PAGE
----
An urgent request to lower speed limits in European Union member countries as a way to tackle dependence on Russian fuel and help Ukraine has been proposed.
“With the catastrophic invasion of Ukraine, European reliance on Russian oil has become a strategic threat,” the European Transport Safety Council (ETSC) and five environmental and road safety organizations wrote.
“The current crisis requires bold action,” the April 5th letter to the European Commissioners responsible for Climate Action, Energy, Environment and Transport stated. “With Covid-19 vaccines and, more recently, the economic sanctions on Russia, Europe has shown that it can be effective and efficient when it moves together to face a major crisis.”
The group of six organizations said that strong consideration should be given to recommendations to lowering speed limits, which could have a significant impact “reducing dependence on imported oil, tackling climate change and reducing road death and injury.”
In addition to the European Transport Safety Council, the groups who authored the letter include: the International Road Victims’ Partnership; European Federation of Road Traffic Victims; European Cyclists’ Federation, Clean Cities Campaign; and Transport & Environment.
The organizations noted that Brussels and Paris recently reduced the urban speed limit to 30 km/h (about 18 to 19 mph), and an analysis in the Brussels region showed that after the lower limit was implemented, toxic emissions, noise and crashes all declined, and journey times were largely unaffected. And research conducted in the UK showed that “lower speeds flatten out the extra acceleration needed in stop/start driving and can reduce CO2 emissions, and therefore fuel consumption, by 25% on typical cars.”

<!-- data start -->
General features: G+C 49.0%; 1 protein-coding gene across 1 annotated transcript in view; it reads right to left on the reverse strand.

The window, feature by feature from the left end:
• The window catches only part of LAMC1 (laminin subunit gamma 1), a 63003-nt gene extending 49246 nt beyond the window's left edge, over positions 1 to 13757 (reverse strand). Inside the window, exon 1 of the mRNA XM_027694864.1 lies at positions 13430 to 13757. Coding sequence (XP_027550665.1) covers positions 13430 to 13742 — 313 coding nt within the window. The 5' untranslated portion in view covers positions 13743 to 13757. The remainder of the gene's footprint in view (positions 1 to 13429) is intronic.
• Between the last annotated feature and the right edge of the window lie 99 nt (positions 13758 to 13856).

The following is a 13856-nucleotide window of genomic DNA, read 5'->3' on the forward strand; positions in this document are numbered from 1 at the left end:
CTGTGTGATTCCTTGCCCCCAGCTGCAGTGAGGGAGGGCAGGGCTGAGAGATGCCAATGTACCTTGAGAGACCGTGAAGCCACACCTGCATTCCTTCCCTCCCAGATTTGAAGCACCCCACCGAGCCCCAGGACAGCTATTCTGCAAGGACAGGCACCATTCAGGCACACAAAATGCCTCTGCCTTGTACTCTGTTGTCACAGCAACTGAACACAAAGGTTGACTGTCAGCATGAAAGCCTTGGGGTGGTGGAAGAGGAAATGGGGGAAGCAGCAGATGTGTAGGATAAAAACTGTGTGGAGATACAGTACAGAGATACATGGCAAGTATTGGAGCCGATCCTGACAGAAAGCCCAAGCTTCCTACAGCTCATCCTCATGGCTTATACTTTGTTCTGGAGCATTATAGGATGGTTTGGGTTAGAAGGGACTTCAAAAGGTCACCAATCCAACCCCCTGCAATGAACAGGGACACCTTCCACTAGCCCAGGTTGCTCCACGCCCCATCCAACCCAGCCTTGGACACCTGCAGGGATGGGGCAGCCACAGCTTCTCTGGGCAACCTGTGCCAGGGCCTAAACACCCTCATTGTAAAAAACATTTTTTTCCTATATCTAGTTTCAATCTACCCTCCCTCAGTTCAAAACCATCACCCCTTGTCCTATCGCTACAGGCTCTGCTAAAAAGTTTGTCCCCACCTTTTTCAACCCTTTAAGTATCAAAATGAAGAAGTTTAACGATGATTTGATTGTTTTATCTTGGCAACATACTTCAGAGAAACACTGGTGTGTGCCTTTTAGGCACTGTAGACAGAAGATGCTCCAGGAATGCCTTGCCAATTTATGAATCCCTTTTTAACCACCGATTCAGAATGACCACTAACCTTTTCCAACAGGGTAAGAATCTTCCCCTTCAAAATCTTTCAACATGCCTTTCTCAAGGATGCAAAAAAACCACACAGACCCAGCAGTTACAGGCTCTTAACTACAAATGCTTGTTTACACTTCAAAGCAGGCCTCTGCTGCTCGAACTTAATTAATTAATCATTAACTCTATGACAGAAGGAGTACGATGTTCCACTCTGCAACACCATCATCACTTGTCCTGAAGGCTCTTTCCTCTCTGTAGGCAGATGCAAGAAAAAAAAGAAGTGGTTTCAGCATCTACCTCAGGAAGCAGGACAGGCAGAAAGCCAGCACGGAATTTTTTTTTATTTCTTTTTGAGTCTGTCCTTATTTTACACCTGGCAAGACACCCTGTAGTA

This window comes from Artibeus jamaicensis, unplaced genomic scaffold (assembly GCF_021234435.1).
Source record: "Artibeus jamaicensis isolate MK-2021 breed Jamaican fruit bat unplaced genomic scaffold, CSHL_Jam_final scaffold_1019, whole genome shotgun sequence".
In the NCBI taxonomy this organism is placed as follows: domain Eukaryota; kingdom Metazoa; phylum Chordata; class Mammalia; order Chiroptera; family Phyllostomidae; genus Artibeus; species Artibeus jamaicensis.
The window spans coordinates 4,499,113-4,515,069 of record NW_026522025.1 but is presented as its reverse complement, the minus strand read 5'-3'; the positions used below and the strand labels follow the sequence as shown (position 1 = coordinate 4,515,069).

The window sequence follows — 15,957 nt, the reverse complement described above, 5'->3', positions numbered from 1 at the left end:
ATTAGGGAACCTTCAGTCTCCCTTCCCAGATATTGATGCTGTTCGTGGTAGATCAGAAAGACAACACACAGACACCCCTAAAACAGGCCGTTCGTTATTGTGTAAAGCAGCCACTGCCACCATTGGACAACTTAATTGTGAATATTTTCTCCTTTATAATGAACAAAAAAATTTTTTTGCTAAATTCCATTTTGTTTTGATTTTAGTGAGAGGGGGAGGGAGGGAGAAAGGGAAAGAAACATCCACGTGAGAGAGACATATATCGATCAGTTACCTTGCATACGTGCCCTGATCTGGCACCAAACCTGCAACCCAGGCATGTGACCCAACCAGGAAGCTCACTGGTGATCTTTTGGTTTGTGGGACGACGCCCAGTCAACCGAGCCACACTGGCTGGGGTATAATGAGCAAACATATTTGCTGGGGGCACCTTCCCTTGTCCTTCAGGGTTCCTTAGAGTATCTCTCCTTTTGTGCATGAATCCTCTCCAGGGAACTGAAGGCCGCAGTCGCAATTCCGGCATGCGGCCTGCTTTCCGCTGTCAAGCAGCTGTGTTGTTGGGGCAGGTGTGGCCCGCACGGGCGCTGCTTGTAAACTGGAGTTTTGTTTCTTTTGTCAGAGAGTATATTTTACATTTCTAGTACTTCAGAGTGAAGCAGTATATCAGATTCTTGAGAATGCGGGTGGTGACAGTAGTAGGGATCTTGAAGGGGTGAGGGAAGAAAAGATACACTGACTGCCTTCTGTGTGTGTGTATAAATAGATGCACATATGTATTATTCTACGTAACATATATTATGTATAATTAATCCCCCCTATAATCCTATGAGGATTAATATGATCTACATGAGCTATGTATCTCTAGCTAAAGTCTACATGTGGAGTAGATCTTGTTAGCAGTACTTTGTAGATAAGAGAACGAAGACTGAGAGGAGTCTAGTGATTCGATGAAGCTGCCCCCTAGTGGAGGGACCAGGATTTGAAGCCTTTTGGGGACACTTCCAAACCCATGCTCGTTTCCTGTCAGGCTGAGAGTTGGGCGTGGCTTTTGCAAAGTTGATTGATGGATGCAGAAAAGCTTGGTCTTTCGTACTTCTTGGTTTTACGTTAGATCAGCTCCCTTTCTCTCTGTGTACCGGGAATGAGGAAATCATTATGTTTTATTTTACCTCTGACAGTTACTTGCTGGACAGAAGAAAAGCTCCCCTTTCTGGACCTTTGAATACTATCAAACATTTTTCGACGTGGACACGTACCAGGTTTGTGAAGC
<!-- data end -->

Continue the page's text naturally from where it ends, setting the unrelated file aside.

The proposed move outlined in the letter follows the European Parliament’s call to lower speed limits in its report on road safety adopted on October 6, 2021.
Soon after the letter, a series of simple actions that people can take to reduce their energy use and save money, “and that would save enough oil to fill 120 super tankers and enough natural gas to heat almost 20 million homes if adopted by all EU citizens,” were announced by the European Commission and the International Energy Agency.
By following the recommendations, the typical EU household could save, on average, close to €500 a year, and if all EU citizens followed the recommendations at home and in their workplace, it would save 220 million barrels of oil a year and around 17 billion cubic meters of natural gas.
Suggested measures by the European Commission and the International Energy Agency include modest modifications in thermostat and air conditioner use, reducing driving speed, and walking, cycling and taking public transport more frequently.
“In short, a recommendation on speed limits will reduce oil dependence, help tackle the climate crisis and reduce the scourge of road injury,” the April 5th letter said. “Safety remains a compelling justification for reducing speed. It is a contributing factor in most crashes,” so reducing average speeds across the EU by just 1 % could save 2,100 lives a year.
News about the proposed recommendations to reduce reliance on Russian fuel were reported in the European Transport Safety Council’s April 2022 Safety Monitor.